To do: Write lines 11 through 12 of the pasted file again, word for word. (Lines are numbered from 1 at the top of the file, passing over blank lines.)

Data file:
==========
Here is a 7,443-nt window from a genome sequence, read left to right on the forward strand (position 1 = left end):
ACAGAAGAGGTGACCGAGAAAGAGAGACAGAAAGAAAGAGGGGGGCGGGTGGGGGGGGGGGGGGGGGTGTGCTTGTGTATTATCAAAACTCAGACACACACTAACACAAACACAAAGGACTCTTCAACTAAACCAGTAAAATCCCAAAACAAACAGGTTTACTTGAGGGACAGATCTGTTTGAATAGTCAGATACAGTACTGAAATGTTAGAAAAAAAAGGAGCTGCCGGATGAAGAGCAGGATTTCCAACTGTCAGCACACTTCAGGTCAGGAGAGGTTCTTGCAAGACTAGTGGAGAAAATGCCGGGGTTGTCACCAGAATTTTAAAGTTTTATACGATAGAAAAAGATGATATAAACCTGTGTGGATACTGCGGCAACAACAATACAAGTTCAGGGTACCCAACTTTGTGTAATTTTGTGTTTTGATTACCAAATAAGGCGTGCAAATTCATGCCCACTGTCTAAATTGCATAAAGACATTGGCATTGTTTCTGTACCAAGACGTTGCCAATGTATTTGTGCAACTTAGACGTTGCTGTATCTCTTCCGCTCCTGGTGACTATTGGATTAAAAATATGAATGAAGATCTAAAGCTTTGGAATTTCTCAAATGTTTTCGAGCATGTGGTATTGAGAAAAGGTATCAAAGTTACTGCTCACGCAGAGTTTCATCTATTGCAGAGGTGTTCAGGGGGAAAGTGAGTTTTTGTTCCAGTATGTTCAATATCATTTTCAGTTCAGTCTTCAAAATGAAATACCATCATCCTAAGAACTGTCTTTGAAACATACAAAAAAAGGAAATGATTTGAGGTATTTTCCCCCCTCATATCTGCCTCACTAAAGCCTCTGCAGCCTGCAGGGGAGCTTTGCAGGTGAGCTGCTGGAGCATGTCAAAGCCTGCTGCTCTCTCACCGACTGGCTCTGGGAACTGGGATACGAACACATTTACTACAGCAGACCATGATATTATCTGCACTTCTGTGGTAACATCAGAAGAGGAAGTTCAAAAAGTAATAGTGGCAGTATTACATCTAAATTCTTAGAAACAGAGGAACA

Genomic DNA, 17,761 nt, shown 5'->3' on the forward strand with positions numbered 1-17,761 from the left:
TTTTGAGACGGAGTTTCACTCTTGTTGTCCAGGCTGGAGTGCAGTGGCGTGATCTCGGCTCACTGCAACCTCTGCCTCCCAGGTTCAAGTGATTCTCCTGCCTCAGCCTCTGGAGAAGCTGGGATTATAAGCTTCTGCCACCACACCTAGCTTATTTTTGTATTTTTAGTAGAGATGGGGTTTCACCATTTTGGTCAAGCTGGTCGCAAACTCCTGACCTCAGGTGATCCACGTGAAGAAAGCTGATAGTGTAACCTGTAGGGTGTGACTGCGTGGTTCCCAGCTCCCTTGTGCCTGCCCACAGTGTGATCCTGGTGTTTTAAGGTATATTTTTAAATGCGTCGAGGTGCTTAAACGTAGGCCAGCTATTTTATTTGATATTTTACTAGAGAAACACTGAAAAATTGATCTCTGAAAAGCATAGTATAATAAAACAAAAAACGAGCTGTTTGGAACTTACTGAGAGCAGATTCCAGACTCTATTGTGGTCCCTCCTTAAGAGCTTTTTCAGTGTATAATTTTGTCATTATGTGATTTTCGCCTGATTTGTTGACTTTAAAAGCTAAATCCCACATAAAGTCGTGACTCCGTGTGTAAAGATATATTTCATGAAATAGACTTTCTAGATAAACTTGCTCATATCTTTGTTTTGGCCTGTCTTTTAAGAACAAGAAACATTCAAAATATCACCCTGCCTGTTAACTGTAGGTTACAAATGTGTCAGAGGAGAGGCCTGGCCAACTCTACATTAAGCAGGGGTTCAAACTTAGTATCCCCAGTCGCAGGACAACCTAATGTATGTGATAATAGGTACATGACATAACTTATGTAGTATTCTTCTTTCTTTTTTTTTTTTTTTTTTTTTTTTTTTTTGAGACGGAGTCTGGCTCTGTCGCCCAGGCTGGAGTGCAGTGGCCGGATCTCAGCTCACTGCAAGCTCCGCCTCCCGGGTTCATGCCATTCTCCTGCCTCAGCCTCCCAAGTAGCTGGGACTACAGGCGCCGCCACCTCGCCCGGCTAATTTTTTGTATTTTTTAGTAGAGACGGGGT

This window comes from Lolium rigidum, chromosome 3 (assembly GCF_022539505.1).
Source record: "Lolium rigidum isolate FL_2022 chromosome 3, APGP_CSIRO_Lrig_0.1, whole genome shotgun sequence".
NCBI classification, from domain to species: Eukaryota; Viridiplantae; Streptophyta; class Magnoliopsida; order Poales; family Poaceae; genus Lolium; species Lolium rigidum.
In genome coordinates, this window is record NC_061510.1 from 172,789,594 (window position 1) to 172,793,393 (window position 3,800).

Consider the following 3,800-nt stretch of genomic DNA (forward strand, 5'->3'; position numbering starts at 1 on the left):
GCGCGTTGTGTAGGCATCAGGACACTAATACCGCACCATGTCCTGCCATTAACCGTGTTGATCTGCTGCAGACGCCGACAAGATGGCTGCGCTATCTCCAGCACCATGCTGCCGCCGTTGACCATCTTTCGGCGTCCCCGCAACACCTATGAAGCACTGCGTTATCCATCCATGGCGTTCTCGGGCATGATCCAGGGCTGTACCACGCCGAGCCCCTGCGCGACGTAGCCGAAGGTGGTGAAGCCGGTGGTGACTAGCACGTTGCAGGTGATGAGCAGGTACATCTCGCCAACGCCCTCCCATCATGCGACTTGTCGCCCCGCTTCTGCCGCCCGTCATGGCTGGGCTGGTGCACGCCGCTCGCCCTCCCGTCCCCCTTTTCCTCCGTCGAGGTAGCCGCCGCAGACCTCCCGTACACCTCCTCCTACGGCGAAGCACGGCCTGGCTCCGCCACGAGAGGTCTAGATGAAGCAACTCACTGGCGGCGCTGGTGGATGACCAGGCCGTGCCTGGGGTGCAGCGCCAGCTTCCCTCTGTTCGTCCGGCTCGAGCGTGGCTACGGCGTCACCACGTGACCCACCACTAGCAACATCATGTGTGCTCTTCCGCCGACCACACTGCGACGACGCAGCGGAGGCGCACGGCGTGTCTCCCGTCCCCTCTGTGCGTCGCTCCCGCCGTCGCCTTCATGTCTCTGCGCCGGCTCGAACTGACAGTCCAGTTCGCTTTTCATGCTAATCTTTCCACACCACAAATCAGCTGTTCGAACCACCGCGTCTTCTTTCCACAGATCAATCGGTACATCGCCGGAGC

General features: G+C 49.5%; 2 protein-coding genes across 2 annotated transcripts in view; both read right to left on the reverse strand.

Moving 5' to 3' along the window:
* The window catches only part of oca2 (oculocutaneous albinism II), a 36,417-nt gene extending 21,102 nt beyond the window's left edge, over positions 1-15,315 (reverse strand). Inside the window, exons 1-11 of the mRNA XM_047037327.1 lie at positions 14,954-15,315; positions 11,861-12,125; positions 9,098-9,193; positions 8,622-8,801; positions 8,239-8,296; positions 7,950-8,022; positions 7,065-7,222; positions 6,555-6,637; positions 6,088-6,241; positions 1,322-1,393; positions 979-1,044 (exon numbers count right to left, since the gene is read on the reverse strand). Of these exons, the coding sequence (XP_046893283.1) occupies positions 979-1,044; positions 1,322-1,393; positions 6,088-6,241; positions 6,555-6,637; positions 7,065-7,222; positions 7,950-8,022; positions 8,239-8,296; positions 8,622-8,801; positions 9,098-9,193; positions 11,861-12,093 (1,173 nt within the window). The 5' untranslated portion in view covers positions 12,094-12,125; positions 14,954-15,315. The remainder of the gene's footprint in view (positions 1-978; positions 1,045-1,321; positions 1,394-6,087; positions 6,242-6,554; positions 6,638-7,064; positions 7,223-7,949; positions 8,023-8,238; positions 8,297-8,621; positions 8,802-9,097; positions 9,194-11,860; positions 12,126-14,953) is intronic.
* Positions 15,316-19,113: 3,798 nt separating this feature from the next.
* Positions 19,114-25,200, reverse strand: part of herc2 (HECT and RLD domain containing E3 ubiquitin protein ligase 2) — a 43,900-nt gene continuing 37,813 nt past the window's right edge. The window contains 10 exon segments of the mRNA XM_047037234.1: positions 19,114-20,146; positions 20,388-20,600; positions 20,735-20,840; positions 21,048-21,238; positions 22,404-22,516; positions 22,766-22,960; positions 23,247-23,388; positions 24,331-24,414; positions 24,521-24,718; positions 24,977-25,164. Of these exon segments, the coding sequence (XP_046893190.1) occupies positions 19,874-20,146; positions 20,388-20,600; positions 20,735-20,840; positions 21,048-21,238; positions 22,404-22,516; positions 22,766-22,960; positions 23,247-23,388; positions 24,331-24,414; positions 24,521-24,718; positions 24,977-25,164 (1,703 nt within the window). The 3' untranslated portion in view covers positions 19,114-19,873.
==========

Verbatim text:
General features: G+C 49.5%; 2 protein-coding genes across 2 annotated transcripts in view; both read right to left on the reverse strand.

Moving 5' to 3' along the window: